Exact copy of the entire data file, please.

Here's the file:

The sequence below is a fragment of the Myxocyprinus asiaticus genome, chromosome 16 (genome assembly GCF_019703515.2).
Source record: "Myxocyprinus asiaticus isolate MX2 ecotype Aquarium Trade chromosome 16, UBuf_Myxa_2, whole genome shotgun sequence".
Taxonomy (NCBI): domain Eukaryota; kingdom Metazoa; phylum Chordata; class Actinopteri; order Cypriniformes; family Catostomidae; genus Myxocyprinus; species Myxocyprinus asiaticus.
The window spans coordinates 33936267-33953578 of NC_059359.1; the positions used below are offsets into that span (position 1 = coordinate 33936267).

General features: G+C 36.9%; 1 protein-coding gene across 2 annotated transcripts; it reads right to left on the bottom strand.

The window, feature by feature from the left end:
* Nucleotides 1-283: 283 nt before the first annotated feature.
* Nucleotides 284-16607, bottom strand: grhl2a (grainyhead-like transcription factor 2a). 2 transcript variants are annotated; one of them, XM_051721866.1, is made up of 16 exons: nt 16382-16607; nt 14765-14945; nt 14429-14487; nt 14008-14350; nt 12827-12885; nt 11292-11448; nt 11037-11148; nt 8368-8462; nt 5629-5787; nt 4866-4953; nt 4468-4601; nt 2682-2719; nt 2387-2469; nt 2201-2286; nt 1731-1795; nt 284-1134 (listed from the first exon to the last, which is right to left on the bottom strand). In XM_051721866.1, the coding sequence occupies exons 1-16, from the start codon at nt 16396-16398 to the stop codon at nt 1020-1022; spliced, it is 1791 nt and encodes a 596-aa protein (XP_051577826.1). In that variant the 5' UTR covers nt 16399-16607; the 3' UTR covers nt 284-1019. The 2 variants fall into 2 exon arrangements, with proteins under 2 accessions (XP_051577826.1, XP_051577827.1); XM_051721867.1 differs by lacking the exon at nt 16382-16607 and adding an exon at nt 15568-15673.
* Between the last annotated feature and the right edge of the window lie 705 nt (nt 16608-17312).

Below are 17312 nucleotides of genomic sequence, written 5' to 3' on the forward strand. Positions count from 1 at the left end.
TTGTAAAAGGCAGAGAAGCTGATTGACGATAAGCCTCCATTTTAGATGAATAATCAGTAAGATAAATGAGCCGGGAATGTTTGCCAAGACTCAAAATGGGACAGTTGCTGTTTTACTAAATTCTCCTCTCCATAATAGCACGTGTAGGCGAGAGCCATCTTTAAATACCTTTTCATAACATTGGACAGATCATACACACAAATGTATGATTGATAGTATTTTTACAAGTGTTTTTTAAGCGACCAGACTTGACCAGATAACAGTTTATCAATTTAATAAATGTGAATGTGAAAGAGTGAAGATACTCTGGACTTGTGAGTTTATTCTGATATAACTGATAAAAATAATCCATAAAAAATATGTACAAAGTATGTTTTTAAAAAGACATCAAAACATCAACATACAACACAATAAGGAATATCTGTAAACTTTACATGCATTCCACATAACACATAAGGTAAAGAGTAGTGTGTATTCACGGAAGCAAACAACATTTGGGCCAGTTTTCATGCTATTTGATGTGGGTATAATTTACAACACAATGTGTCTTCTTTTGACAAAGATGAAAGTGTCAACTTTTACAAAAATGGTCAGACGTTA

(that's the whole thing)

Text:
The sequence below is a fragment of the Myxocyprinus asiaticus genome, chromosome 16 (genome assembly GCF_019703515.2).
Source record: "Myxocyprinus asiaticus isolate MX2 ecotype Aquarium Trade chromosome 16, UBuf_Myxa_2, whole genome shotgun sequence".
Taxonomy (NCBI): domain Eukaryota; kingdom Metazoa; phylum Chordata; class Actinopteri; order Cypriniformes; family Catostomidae; genus Myxocyprinus; species Myxocyprinus asiaticus.
The window spans coordinates 33936267-33953578 of NC_059359.1; the positions used below are offsets into that span (position 1 = coordinate 33936267).

General features: G+C 36.9%; 1 protein-coding gene across 2 annotated transcripts; it reads right to left on the bottom strand.

The window, feature by feature from the left end:
* Nucleotides 1-283: 283 nt before the first annotated feature.
* Nucleotides 284-16607, bottom strand: grhl2a (grainyhead-like transcription factor 2a). 2 transcript variants are annotated; one of them, XM_051721866.1, is made up of 16 exons: nt 16382-16607; nt 14765-14945; nt 14429-14487; nt 14008-14350; nt 12827-12885; nt 11292-11448; nt 11037-11148; nt 8368-8462; nt 5629-5787; nt 4866-4953; nt 4468-4601; nt 2682-2719; nt 2387-2469; nt 2201-2286; nt 1731-1795; nt 284-1134 (listed from the first exon to the last, which is right to left on the bottom strand). In XM_051721866.1, the coding sequence occupies exons 1-16, from the start codon at nt 16396-16398 to the stop codon at nt 1020-1022; spliced, it is 1791 nt and encodes a 596-aa protein (XP_051577826.1). In that variant the 5' UTR covers nt 16399-16607; the 3' UTR covers nt 284-1019. The 2 variants fall into 2 exon arrangements, with proteins under 2 accessions (XP_051577826.1, XP_051577827.1); XM_051721867.1 differs by lacking the exon at nt 16382-16607 and adding an exon at nt 15568-15673.
* Between the last annotated feature and the right edge of the window lie 705 nt (nt 16608-17312).

Below are 17312 nucleotides of genomic sequence, written 5' to 3' on the forward strand. Positions count from 1 at the left end.
TTGTAAAAGGCAGAGAAGCTGATTGACGATAAGCCTCCATTTTAGATGAATAATCAGTAAGATAAATGAGCCGGGAATGTTTGCCAAGACTCAAAATGGGACAGTTGCTGTTTTACTAAATTCTCCTCTCCATAATAGCACGTGTAGGCGAGAGCCATCTTTAAATACCTTTTCATAACATTGGACAGATCATACACACAAATGTATGATTGATAGTATTTTTACAAGTGTTTTTTAAGCGACCAGACTTGACCAGATAACAGTTTATCAATTTAATAAATGTGAATGTGAAAGAGTGAAGATACTCTGGACTTGTGAGTTTATTCTGATATAACTGATAAAAATAATCCATAAAAAATATGTACAAAGTATGTTTTTAAAAAGACATCAAAACATCAACATACAACACAATAAGGAATATCTGTAAACTTTACATGCATTCCACATAACACATAAGGTAAAGAGTAGTGTGTATTCACGGAAGCAAACAACATTTGGGCCAGTTTTCATGCTATTTGATGTGGGTATAATTTACAACACAATGTGTCTTCTTTTGACAAAGATGAAAGTGTCAACTTTTACAAAAATGGTCAGACGTTA